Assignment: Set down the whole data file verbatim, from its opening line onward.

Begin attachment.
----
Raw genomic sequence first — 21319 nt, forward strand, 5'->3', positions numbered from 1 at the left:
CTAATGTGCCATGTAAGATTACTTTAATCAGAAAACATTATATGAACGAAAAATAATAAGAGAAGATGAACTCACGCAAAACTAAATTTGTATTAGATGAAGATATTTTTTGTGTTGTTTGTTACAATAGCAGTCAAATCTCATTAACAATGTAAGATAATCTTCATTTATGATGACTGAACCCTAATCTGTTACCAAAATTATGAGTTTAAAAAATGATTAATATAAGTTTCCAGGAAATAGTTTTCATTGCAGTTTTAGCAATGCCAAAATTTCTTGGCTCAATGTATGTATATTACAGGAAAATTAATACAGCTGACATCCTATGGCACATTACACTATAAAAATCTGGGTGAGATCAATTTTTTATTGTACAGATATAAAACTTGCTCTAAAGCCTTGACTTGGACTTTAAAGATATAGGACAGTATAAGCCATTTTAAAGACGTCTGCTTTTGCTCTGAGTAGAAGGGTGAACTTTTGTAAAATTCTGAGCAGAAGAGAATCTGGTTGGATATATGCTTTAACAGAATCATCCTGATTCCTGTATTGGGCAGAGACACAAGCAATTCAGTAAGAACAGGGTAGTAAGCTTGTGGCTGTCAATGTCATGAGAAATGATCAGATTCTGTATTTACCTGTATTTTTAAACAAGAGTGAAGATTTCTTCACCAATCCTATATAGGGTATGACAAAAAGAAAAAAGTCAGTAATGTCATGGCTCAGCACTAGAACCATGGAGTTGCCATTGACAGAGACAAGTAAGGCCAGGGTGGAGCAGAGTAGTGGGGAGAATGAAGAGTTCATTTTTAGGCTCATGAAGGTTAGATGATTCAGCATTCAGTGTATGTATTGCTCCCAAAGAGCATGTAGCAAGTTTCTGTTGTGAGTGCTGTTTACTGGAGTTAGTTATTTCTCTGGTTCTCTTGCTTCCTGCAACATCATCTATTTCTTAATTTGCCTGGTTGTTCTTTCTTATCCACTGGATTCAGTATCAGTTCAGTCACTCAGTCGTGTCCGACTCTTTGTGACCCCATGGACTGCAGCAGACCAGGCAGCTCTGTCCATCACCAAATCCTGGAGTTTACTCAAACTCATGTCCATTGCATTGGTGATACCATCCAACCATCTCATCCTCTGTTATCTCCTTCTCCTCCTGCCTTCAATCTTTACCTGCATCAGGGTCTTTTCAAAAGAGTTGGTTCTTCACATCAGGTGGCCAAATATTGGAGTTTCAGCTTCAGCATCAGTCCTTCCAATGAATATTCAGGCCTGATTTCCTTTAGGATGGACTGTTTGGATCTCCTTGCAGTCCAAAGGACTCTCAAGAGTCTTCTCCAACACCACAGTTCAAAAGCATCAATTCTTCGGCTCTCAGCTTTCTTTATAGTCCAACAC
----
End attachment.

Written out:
Raw genomic sequence first — 21319 nt, forward strand, 5'->3', positions numbered from 1 at the left:
CTAATGTGCCATGTAAGATTACTTTAATCAGAAAACATTATATGAACGAAAAATAATAAGAGAAGATGAACTCACGCAAAACTAAATTTGTATTAGATGAAGATATTTTTTGTGTTGTTTGTTACAATAGCAGTCAAATCTCATTAACAATGTAAGATAATCTTCATTTATGATGACTGAACCCTAATCTGTTACCAAAATTATGAGTTTAAAAAATGATTAATATAAGTTTCCAGGAAATAGTTTTCATTGCAGTTTTAGCAATGCCAAAATTTCTTGGCTCAATGTATGTATATTACAGGAAAATTAATACAGCTGACATCCTATGGCACATTACACTATAAAAATCTGGGTGAGATCAATTTTTTATTGTACAGATATAAAACTTGCTCTAAAGCCTTGACTTGGACTTTAAAGATATAGGACAGTATAAGCCATTTTAAAGACGTCTGCTTTTGCTCTGAGTAGAAGGGTGAACTTTTGTAAAATTCTGAGCAGAAGAGAATCTGGTTGGATATATGCTTTAACAGAATCATCCTGATTCCTGTATTGGGCAGAGACACAAGCAATTCAGTAAGAACAGGGTAGTAAGCTTGTGGCTGTCAATGTCATGAGAAATGATCAGATTCTGTATTTACCTGTATTTTTAAACAAGAGTGAAGATTTCTTCACCAATCCTATATAGGGTATGACAAAAAGAAAAAAGTCAGTAATGTCATGGCTCAGCACTAGAACCATGGAGTTGCCATTGACAGAGACAAGTAAGGCCAGGGTGGAGCAGAGTAGTGGGGAGAATGAAGAGTTCATTTTTAGGCTCATGAAGGTTAGATGATTCAGCATTCAGTGTATGTATTGCTCCCAAAGAGCATGTAGCAAGTTTCTGTTGTGAGTGCTGTTTACTGGAGTTAGTTATTTCTCTGGTTCTCTTGCTTCCTGCAACATCATCTATTTCTTAATTTGCCTGGTTGTTCTTTCTTATCCACTGGATTCAGTATCAGTTCAGTCACTCAGTCGTGTCCGACTCTTTGTGACCCCATGGACTGCAGCAGACCAGGCAGCTCTGTCCATCACCAAATCCTGGAGTTTACTCAAACTCATGTCCATTGCATTGGTGATACCATCCAACCATCTCATCCTCTGTTATCTCCTTCTCCTCCTGCCTTCAATCTTTACCTGCATCAGGGTCTTTTCAAAAGAGTTGGTTCTTCACATCAGGTGGCCAAATATTGGAGTTTCAGCTTCAGCATCAGTCCTTCCAATGAATATTCAGGCCTGATTTCCTTTAGGATGGACTGTTTGGATCTCCTTGCAGTCCAAAGGACTCTCAAGAGTCTTCTCCAACACCACAGTTCAAAAGCATCAATTCTTCGGCTCTCAGCTTTCTTTATAGTCCAACAC